Clearly, this would be an exaggeration if taken as the labor needed to care for a single horse; equally, it is no exaggeration, in Ilorin conditions, if taken as the labor needed for even a small stable of them.
Not all of those who looked after the horses were slaves. Some were family members, others were hired help.cii But many were indeed slaves. These included, for example, the Bariba captives who took care of the emir’s horses.ciii In some cases, the job was given to slaves as a punishment, as a Fulani resident explains:
Pagans were captured and converted to Islam. Those who refused to become Muslims were regarded as slaves looking after Fulani wives and horses.civ
During military campaigns, slaves not only looked after the horses, but performed a variety of other menial tasks: acted as carriers, set up camps, prepared and cooked food, and washed clothes.cv But there were also slaves among the fighting troops.cvi Some were themselves responsible for capturing further slaves, for which they were rewarded. A slave who had captured a Hausa woman in 1896 was given “a present of money in cowries” by Balogun Alanamu.cvii A slave who caught slaves for his master “was still a slave, but was given different treatment” thereafter.cviii Some slave soldiers became famous warriors, and were rewarded with titles and lands.
Slave Use in Industry and Trade
Economically speaking, nineteenth-century Ilorin is usually remembered for its prominence as a middleman city, channelling much of the trade between north and south.cix It was also, however, a significant center of industrial production, with cloth and lantana beads as major export items.cx The most important and large-scale men’s industries were narrow-loom weaving and lantana beadmaking (though there was some hidden female participation in the latter),cxi and a variety of other industrial occupations, including leatherworking, were also carried on by men. Notable among women’s industries were pottery-making, dyeing, and broad-loom weaving, which, again, were involved in production on a significant scale. Much of the industrial activity was carried on within the Yoruba tradition, or the “southern system”cxii of production: dyeing, for example, was a women’s occupation, not involving large dye-pits; women as well as men were weavers; and lantana beadmaking had been brought from Old Oyo.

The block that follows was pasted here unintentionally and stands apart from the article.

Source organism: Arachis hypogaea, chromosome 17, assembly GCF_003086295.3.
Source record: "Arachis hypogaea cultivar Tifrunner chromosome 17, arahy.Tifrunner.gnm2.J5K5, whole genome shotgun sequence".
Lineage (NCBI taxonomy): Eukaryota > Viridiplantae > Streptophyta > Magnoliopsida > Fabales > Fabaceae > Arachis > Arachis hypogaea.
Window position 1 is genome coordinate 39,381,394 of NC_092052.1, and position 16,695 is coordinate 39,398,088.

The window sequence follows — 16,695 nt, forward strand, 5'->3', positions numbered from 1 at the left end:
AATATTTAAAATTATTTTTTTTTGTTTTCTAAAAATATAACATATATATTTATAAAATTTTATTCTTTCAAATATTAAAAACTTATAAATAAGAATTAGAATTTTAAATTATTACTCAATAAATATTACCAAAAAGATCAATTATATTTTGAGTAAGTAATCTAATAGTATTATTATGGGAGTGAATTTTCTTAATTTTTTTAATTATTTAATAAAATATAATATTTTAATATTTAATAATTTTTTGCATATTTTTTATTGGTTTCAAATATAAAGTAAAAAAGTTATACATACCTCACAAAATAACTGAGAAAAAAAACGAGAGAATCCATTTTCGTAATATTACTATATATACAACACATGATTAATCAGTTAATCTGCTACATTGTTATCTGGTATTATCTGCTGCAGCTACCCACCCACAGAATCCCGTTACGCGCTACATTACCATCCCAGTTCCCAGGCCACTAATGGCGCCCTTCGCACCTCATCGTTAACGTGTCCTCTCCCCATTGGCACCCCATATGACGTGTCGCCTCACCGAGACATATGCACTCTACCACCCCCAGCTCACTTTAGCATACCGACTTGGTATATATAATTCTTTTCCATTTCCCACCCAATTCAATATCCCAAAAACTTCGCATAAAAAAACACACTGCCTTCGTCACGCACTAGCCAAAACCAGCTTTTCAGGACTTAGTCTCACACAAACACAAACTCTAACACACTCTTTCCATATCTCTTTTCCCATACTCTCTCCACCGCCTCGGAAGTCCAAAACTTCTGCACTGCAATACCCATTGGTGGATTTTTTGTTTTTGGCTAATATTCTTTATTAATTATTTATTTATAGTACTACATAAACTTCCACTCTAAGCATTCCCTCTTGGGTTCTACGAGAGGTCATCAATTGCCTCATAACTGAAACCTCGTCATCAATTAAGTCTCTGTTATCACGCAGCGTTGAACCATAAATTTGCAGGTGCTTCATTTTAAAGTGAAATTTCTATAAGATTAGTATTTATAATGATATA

Slaves were involved in various industrial or industry-related activities, though there were some limits to their participation. They were frequently engaged in cultivating cotton for the weaving industries,cxiii and females were useful as spinners.cxiv Slaves were also utilized in the cultivation (in so far as it was cultivated, not simply gathered) of the leaf called elu, used in the production of blue dye.cxv One informant, however, an elderly dyer herself, asserts that slaves were not used in harvesting and processing the leaf, “because it is secret,” having magical connotations. In contradiction to others, she also declares that slaves were not taught to dye.cxvi In fact, they may have been used in some parts of the processes but not in those with arcane connotations. Female slaves might be weavers.cxvii Male slaves could also become weavers (the head weaver of Olabintan Compound, who was also a warrior, took slaves to the warfront where he made them weave, no doubt in the periods of inactivity that characterized the siege warfare around Offa), though there is some evidence that their numbers were limited.cxviii This is perhaps only to be expected, as slaves might naturally tend to be concentrated in the more laborious (and less highly-skilled) stages of production.cxix
Slaves were also bought by the leatherworkers, and used to help them in their work.cxx They were used by clay site owners to dig clay for use by the potters.cxxi Lantana beadmakers procured them by capture and purchase, and it is said that there was no beadmaking compound that did not have its slaves,cxxii who were used in the craft (especially in the more tedious procedures?) and given out in marriage (or concubinage) to important customers.cxxiii
Slaves played a major, if passive, role as commodities for sale. They were also involved more actively in trade. Traders in Ilorin cloth employed them to carry the cloth to distant markets, especially in the south, to carry cowries back to Ilorin, and also to count the cowries.cxxiv These employments provide further examples of slave use in physically taxing, laborious, or tedious occupations. But it was not only slaves who were long-distance carriers, as traders’ children, junior relatives, apprentices, iwofa, and professional carriers were also involved.cxxv